Author Topic: Challenge: Give no money to anyone who pays for advertising  (Read 3852 times)

Krum312

  • 5 O'Clock Shadow
  • *
  • Posts: 36
Challenge: Give no money to anyone who pays for advertising
« on: November 15, 2013, 04:23:31 AM »
It makes sense that a company that pays for advertising is probably more interested in your money than improving the quality of their product. I believe small businesses are wonderful at putting their profit into their product. I think this is very related to the fact that small business owners enjoy what they are doing.

I have been practicing this for years. I typically don't purchase anything new from a store other than food, beverages and fuel. I enjoy giving my money to people who have appreciated the things they are selling. When I purchase something from craigslist, the seller has used free advertising. The only other free advertisements I can think would be from word of mouth thanks to a quality product.

I am still fuel dependent. I have never tried to choose my fuel based on who advertises.

A brand new grocery store open up a flew blocks from my home over the summer. Sprouts is amazing, and they don't carry many named brand products. Most of them are local that I have never seen an advertisement.

I believe by not giving money to a company that pays for advertising, you will not only save money, but also have more quality products.
The term product sounds so UnMustachian. I do not purchase products. I make investment that I enjoy and put to use, and then sell them as products for profit to those who do not understand the Mustachian way.

Products can certainly have different meanings. You might get a better meal or beverage if your were to go to an independent restaurant or bar. You might get a more refreshing beverage from a micro brew. You might have a more enjoyable experience when you meet the owner of the business you are supporting.

I am new to the community. I could not found a similar challenge.

arebelspy

  • Administrator
  • Senior Mustachian
  • *****
  • Posts: 28030
  • Age: -999
  • Location: Seattle, WA
Re: Challenge: Give no money to anyone who pays for advertising
« Reply #1 on: November 15, 2013, 08:01:54 AM »
It's an interesting challenge, but I see several problems.

Every grocery store near me, including the smaller local ones, do circular ads with coupons. 

You never shop online (say, at Amazon) or at any big box store (Costco, Target, whatever)?

You don't own a cell phone?  Computer?  Car?

Where do you buy your clothes?

If the idea is to not give money based on advertisements, ala this:
Quote
I have never tried to choose my fuel based on who advertises.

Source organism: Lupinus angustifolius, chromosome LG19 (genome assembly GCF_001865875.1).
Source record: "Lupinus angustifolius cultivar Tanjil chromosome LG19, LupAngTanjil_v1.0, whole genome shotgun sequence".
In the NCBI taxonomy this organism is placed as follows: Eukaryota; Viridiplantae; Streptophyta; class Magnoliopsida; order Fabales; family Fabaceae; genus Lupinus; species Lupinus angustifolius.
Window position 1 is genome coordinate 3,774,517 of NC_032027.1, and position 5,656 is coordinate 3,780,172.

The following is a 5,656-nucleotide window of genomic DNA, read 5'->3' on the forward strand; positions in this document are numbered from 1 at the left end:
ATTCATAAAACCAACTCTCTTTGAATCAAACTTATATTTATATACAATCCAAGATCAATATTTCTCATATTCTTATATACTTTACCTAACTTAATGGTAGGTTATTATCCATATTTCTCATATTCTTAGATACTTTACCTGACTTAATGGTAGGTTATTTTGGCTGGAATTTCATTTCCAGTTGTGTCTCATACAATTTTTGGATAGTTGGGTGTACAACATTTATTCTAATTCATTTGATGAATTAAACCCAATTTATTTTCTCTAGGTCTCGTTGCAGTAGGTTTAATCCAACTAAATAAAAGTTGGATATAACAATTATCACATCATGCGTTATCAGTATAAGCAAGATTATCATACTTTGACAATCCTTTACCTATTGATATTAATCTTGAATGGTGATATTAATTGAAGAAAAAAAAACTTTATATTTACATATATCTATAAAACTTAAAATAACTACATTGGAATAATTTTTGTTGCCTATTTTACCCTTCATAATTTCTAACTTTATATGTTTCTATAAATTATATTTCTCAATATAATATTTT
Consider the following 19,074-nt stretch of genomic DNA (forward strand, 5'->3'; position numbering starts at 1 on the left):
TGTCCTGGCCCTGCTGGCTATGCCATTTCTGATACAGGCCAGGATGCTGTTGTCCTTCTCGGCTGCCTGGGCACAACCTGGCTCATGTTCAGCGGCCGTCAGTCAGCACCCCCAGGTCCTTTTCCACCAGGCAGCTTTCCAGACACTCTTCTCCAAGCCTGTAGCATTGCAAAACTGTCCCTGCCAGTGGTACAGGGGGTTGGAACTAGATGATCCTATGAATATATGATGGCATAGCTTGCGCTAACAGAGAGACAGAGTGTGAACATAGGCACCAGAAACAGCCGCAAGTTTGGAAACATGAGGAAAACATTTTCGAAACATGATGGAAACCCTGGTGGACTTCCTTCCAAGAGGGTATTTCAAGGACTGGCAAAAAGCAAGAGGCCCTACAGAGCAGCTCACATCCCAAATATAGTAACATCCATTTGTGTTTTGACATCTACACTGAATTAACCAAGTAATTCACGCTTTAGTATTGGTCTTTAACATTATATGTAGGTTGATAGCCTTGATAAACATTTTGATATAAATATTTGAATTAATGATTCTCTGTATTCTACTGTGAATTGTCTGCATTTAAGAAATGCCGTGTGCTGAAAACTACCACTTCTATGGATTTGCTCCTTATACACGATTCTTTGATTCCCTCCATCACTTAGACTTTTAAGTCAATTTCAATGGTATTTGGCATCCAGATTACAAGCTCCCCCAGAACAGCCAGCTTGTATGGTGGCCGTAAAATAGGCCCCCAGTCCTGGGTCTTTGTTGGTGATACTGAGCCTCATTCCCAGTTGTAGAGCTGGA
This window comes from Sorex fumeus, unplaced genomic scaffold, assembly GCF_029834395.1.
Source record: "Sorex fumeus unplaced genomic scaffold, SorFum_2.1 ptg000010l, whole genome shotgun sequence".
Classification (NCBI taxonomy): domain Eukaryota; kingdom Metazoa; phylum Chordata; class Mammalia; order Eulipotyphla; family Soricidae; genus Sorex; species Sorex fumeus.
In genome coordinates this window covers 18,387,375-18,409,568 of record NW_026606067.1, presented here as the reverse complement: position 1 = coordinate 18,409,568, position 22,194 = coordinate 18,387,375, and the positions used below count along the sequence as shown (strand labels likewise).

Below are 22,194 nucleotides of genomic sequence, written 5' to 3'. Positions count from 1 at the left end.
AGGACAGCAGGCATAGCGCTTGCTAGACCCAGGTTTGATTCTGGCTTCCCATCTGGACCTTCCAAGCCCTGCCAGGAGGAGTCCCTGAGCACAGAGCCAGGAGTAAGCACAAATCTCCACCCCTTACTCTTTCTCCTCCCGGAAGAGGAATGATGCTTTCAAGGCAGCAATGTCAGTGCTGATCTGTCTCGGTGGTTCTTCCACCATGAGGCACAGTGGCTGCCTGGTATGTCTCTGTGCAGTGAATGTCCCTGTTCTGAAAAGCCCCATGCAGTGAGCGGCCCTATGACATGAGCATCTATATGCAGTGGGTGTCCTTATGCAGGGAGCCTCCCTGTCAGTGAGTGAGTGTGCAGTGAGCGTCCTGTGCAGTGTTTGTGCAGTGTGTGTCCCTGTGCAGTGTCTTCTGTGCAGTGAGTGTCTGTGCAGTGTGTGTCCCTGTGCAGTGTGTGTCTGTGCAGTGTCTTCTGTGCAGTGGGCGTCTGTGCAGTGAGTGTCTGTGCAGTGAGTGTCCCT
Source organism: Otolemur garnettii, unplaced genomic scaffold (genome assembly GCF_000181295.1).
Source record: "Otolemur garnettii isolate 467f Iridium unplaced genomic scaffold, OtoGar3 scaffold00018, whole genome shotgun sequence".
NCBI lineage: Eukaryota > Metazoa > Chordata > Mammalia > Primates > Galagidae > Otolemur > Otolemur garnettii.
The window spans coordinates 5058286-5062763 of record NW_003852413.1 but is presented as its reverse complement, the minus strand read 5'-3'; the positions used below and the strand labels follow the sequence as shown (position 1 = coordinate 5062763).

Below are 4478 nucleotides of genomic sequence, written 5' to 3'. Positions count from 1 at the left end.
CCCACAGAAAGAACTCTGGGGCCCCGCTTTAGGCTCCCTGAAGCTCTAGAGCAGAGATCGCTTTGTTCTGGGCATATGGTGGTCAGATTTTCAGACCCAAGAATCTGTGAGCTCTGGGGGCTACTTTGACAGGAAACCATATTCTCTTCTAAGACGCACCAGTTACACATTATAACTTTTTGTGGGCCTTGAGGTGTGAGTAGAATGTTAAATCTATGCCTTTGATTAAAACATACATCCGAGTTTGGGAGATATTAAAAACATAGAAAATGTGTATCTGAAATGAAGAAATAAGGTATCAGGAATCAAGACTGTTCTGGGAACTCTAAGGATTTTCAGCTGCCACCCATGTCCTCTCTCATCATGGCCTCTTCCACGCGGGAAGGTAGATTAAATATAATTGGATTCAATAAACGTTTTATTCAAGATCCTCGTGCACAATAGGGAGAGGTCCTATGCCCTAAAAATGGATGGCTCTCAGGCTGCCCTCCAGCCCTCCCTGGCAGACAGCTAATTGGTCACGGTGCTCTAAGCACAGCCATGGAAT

Sure, I think we're all on board with that.

But I just don't see how you can not support a company that advertises, because they all do.

I'd also dispute the notion that they do it just to scam you from your money - they very well may be just trying to get the word out about their awesome product.

Like I said, interesting idea, just not sure it's feasible in the U.S.  Other countries that have less ads, sure.

Welcome to the forums, and please don't let my devil's advocate discourage you!  :)
We are two former teachers who accumulated a bunch of real estate, retired at 29, spent some time traveling the world full time and are now settled with two kids.
If you want to know more about us, or how we did that, or see lots of pictures, this Business Insider profile tells our story pretty well.
We (rarely) blog at AdventuringAlong.com. Check out our Now page to see what we're up to currently.

Frankies Girl

  • Magnum Stache
  • ******
  • Posts: 3015
  • Age: 81
  • Location: The laboratory
  • Typical Ghoul Next Door
Re: Challenge: Give no money to anyone who pays for advertising
« Reply #2 on: November 15, 2013, 08:49:30 AM »
Sprouts advertizes on television and radio in my area. They are a chain of supermarkets that are throughout the Southwest and still expanding, so you better believe they're advertising as they move into new locations. ;)

Even the small mom-and-pop shops advertise. They'd go out of business pretty fast if potential customers didn't know they existed. Hoping that someone will stumble across them by accident and depending on word of mouth is a very poor way of keeping the doors open.

I work in a branch of advertising & marketing technically, so I do understand the mechanics behind advertising for the most part. The thing to start examining is the way businesses advertise. If they are promoting a pure gimmick or marketing scam to increase the perceived awesomeness of their product and allow them to get more of your money for something that you don't need and technically wouldn't have wanted until they told you how you are missing out - the Le Vian "chocolate" diamonds marketing campaign, or hey, the whole diamond industry for example - then it would make sense to avoid them, but there is always going to be regular advertising to get the word out about a store, offering coupons and discounts for something you'd already buy, and seeing a sign or hearing an advertisement that will help you find places that are more convenient to your location and needs... that's straight-up advertising.